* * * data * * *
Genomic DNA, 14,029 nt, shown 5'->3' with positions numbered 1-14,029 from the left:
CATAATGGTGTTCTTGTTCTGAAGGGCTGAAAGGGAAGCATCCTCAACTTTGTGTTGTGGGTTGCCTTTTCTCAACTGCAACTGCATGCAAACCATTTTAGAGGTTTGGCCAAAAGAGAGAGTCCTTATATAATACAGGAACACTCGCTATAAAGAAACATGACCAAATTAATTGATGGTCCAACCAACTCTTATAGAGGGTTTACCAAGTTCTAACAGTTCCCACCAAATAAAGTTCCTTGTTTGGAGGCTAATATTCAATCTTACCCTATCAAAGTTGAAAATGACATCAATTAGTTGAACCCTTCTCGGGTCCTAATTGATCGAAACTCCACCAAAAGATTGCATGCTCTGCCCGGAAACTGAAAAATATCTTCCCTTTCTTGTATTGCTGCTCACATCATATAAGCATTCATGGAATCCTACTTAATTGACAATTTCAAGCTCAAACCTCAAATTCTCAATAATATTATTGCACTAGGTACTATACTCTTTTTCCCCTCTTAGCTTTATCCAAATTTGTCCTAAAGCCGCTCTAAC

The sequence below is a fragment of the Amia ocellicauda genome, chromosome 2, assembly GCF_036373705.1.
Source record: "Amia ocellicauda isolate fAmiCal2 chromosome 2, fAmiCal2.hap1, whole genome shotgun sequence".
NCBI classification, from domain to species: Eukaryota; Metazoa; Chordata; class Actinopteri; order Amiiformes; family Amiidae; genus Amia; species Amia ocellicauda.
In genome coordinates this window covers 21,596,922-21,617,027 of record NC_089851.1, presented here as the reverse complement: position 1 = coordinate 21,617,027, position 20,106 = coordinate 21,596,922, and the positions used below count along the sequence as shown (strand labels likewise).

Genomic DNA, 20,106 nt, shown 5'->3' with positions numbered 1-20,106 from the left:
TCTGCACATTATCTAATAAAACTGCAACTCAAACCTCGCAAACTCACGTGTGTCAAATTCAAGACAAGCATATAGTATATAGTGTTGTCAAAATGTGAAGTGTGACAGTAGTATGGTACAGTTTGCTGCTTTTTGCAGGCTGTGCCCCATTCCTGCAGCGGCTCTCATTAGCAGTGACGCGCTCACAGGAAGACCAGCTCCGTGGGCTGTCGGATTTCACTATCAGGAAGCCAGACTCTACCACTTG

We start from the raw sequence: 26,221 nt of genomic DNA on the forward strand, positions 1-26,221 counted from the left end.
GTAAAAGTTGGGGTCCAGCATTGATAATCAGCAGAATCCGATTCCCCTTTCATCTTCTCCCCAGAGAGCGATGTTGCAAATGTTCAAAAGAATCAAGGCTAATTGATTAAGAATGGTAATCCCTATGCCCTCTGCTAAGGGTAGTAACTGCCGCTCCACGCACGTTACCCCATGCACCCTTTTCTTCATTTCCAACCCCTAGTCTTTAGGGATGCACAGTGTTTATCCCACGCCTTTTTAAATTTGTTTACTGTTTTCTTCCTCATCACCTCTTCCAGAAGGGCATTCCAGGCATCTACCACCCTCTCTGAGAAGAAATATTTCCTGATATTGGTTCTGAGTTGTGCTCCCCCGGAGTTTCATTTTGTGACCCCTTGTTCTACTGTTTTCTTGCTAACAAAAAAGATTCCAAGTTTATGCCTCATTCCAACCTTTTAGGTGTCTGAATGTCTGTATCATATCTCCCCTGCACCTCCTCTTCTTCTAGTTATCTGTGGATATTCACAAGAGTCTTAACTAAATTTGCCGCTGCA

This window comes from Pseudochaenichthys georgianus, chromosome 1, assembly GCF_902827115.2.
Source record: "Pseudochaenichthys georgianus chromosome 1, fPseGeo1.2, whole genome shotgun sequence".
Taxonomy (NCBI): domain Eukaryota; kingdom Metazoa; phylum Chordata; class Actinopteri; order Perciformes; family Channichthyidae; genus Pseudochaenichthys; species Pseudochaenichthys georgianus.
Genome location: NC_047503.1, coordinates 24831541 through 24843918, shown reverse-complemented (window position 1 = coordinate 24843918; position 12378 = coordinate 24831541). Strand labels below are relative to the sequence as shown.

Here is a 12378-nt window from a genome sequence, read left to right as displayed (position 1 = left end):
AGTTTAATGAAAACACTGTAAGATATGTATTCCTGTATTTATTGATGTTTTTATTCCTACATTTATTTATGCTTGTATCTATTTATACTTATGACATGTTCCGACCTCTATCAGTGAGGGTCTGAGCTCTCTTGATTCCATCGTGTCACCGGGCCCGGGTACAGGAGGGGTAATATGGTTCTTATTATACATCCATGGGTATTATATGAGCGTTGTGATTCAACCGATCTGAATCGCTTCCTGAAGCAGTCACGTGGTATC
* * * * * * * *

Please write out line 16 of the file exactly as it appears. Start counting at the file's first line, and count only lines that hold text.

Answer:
AGTTTAATGAAAACACTGTAAGATATGTATTCCTGTATTTATTGATGTTTTTATTCCTACATTTATTTATGCTTGTATCTATTTATACTTATGACATGTTCCGACCTCTATCAGTGAGGGTCTGAGCTCTCTTGATTCCATCGTGTCACCGGGCCCGGGTACAGGAGGGGTAATATGGTTCTTATTATACATCCATGGGTATTATATGAGCGTTGTGATTCAACCGATCTGAATCGCTTCCTGAAGCAGTCACGTGGTATC